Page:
Rise & Grind serves as a resource centre for athletes, providing tools pertaining to skill development, injury prevention, muscle development, nutrition, education, X’s and O’s, mental toughness and much more; all this in efforts to maximize your potential!

NPH Rise & Grind

As a young coach I was privileged enough to have Guy Payne, a long time Track and Field Coach at Kings Edgehill Private School as a mentor.  Having plenty of conversations with him about how to develop athletes gave me immediate information and put me on a quest to find out as much as I could in the field of speed, quickness and agility otherwise known as athlete development.

Mr Payne created such a desire for knowledge in this area that it was a driving force for me to go to Acadia University at the age of 27 to pursue a Kinesiology degree and a better knowledge of athletic performance. This process led me to a Gary Grey and Functional training which opened so many doors of knowledge pursuit. But at the base of it (pun intended) I learned about the feet and the importance of footwork and creating optimal ground reaction force and vector force.

In its simplest form, to create a reaction in one direction an athlete must create a force against a surface in the opposite direction. A solid example of this is the long strides that are taught for layups and penetration to the basket. When an athlete is pushing to obtain a long stride they are creating a horizontal force vector relative to the court surface. In the last portion of the stride before jump execution there must be a complete change of force vector to create an upward motion. This is a high level skill execution, and because the change in force vector is so difficult most players still jump in a horizontal plane which leads to unsuccessful lay-up attempts. In addition, it carries players off the floor and hurts defensive transition. Each player must take the time to determine optimal stride length that allows for effective change of direction where the force can be applied downward into the floor to create maximal jump.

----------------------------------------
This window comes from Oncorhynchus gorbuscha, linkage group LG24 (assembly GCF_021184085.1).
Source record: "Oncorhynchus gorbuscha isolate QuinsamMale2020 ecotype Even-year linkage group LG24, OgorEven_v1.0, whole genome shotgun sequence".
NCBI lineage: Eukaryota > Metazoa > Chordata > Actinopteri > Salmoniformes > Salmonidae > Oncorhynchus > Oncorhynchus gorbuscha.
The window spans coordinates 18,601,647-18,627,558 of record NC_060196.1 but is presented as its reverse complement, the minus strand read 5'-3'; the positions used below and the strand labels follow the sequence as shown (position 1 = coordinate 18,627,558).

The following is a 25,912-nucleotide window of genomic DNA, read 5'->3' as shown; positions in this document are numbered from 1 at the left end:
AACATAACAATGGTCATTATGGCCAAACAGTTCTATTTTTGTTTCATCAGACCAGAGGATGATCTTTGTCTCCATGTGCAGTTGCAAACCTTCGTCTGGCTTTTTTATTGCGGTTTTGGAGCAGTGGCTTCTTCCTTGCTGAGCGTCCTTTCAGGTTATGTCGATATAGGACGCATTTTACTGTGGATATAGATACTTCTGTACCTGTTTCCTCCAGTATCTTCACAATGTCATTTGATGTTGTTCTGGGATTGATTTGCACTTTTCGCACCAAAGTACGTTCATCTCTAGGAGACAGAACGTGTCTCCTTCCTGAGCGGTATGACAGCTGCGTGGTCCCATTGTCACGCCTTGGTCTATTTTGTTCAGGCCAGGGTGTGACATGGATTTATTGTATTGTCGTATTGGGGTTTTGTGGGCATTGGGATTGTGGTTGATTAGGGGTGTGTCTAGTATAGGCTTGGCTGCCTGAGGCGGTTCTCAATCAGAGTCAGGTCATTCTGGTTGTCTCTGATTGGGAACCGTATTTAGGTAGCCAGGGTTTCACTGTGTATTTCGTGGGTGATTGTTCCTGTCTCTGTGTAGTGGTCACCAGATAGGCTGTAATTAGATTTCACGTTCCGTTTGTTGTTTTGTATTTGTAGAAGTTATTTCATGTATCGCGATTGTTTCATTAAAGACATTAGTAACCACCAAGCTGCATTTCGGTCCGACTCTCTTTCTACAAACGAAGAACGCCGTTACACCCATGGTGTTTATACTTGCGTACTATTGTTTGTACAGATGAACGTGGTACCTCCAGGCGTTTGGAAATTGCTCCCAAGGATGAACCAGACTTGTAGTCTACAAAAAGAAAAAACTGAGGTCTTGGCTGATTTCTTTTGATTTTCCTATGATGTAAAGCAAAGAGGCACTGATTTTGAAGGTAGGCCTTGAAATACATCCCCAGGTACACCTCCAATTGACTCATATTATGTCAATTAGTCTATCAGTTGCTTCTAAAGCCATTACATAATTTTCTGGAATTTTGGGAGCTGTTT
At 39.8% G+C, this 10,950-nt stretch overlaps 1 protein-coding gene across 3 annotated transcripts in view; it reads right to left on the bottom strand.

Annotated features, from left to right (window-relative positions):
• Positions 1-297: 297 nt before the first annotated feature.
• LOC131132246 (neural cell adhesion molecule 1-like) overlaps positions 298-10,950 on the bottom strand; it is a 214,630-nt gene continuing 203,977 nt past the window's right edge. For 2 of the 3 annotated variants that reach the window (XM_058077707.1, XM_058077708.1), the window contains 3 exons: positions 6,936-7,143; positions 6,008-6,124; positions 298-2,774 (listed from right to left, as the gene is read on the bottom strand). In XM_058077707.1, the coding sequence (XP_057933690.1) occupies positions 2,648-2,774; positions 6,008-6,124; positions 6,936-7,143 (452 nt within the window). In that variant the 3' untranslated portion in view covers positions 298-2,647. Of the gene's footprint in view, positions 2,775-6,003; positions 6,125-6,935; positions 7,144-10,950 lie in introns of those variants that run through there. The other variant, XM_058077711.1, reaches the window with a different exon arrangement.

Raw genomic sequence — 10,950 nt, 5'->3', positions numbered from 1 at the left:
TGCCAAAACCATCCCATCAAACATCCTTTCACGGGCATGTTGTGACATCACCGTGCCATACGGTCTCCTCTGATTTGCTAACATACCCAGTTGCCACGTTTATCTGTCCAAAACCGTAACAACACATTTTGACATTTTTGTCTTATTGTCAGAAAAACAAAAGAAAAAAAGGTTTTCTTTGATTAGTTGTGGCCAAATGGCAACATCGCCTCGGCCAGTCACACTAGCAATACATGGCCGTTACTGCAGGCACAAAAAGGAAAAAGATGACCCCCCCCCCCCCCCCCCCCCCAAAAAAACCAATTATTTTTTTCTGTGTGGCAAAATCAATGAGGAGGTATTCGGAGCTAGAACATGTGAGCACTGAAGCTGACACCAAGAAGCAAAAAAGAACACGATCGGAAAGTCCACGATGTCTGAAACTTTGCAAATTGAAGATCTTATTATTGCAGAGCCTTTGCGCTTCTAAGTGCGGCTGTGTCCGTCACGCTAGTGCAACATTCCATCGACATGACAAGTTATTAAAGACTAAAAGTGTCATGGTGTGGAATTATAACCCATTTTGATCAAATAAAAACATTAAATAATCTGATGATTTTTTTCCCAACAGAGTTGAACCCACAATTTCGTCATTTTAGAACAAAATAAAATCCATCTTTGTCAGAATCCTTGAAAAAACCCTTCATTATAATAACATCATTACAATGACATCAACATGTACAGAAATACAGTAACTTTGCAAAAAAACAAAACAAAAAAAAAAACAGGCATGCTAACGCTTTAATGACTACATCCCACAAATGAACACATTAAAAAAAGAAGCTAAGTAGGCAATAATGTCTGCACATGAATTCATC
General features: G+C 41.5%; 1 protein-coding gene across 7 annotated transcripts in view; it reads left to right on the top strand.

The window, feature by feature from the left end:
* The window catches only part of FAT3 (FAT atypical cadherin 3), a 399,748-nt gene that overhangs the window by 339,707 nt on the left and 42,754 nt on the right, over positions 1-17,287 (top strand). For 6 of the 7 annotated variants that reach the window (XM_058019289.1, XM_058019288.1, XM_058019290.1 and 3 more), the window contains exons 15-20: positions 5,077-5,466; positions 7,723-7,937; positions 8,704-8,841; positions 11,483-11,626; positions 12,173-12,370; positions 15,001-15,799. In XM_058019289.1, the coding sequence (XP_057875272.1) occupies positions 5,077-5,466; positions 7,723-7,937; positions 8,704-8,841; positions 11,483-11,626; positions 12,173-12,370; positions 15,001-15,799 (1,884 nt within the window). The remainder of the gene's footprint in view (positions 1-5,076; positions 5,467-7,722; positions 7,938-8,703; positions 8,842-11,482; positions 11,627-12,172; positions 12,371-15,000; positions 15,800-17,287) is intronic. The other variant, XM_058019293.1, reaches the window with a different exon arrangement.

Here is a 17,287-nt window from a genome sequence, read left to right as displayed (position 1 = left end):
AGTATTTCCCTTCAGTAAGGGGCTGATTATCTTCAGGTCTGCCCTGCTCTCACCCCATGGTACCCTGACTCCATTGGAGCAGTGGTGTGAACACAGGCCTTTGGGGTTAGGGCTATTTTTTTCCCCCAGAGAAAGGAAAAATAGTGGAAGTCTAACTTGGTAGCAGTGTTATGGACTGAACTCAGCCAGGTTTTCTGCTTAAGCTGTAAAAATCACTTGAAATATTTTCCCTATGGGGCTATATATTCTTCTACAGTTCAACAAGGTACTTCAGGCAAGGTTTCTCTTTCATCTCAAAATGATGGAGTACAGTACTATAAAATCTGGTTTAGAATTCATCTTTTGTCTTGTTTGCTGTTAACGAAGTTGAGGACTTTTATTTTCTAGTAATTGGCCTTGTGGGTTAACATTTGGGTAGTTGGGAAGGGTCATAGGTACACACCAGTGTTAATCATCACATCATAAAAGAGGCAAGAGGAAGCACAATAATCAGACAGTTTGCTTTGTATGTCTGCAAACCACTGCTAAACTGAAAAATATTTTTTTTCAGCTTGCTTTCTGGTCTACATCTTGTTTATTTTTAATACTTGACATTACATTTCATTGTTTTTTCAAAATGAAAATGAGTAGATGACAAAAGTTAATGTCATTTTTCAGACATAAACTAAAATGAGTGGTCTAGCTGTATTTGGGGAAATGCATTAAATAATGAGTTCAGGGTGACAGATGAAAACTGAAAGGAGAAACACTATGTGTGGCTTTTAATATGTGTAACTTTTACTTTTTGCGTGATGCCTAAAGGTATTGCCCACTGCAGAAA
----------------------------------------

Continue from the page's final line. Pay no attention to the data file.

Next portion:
That being said, athlete’s should be taking the time to train their body to create a maximal output of their athletic ability. From a basketball perspective an athlete must develop the skill of creating a base under the structure of their body.  This base should be slightly outside the cylinder that would circle an athletes body just touching their shoulders. If the base is too wide it creates antagonistic force vectors that meet in the centre of the body which decreases athletic ability. If too narrow it does not allow for adequate balance through the body which decreases the force production into the floor because of the depth of knee and hip flexion.

Because basketball is a dynamic sport, training the feet to plant solid and the body to transfer over the base of support to generate a force vector that goes straight into the floor to create a maximal jump output is essential. Not only is it essential to success, it is essential to injury prevention as 90% of sport injuries occur during the deceleration phase. Without getting too complicated, the best way to develop this is to cut to the paint from multiple directions and at multiple speeds and jumping to touch the rim, dunk the ball, make lay-ups or make jump shots.  The key is to get the body loaded low and the toe on the rim with the take off foot no matter what the direction.

Another key footwork skill is the ability to cut and exploit defensive gaps effectively.  The most explosive and effective way to perform this is to use a “plyo step”.  A plyo step is a quick step that occurs slightly outside of the body in the opposite direction of the intended movement. This loads the force producing movement and forces the musculature to react more quickly in the opposite direction to the initial force. The best way to train this is to stand with both feet on a gym line, on a go signal the athlete explodes in a forward motion.  Before this motion the athlete lifts one foot and drops it in a backward plant motion (short and quick) to give an explosive push.  This allows the athlete to take advantage of the “stretch/shortening cycle” and creates optimal muscle contraction.  To build on this skill start moving in a single direction and cut/plyo step in a new direction at a designated spot. Utilize varied entrance and exit speeds to challenge the body.

These are only two examples of a huge and very impactful area of sport performance. If you want to enhance your game, enhance your feet, the off-season is the perfect time!

RISE & GRIND.

Please view the video to get a strong view of the beginning stages of the plyo step.  The next step for Matt is developing a front leg explosion.

[youtube F1u8NssgL04]

 

Deon Wilson

Written by Deon Wilson

Deon Wilson is a Provincial Analyst for NPH, providing coverage on high school, CCAA, and CIS basketball in Atlantic Canada. Wilson is also a Kinesiologist and personal trainer who focuses on athlete development. Team Nova Scotia 15s Head Coach for 2013 Nationals, 4-1 record 5th place finish. Team Nova Scotia 17s Head Coach 2014, 4-1 record, Nationals Bronze Medalist.

Website: http://www.NorthPoleHoops.com

Leave a Reply

Your email address will not be published. Required fields are marked *

©2016 North Pole Media Inc. All Rights Reserved.
Canadian Basketball Recruiting Services | NPH Showcase Circuit | Privacy Policy | Contact Us